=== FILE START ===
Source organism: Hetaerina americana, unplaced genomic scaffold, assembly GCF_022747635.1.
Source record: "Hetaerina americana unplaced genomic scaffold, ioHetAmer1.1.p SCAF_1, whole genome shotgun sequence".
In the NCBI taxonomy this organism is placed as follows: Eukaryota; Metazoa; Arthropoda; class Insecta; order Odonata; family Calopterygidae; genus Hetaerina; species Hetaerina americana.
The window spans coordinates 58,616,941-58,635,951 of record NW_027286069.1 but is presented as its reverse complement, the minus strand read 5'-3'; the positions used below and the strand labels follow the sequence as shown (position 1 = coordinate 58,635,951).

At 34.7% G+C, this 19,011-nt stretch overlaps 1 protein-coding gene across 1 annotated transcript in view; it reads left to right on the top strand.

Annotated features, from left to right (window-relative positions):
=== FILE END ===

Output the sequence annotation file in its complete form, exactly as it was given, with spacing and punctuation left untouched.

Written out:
Source organism: Hetaerina americana, unplaced genomic scaffold, assembly GCF_022747635.1.
Source record: "Hetaerina americana unplaced genomic scaffold, ioHetAmer1.1.p SCAF_1, whole genome shotgun sequence".
In the NCBI taxonomy this organism is placed as follows: Eukaryota; Metazoa; Arthropoda; class Insecta; order Odonata; family Calopterygidae; genus Hetaerina; species Hetaerina americana.
The window spans coordinates 58,616,941-58,635,951 of record NW_027286069.1 but is presented as its reverse complement, the minus strand read 5'-3'; the positions used below and the strand labels follow the sequence as shown (position 1 = coordinate 58,635,951).

At 34.7% G+C, this 19,011-nt stretch overlaps 1 protein-coding gene across 1 annotated transcript in view; it reads left to right on the top strand.

Annotated features, from left to right (window-relative positions):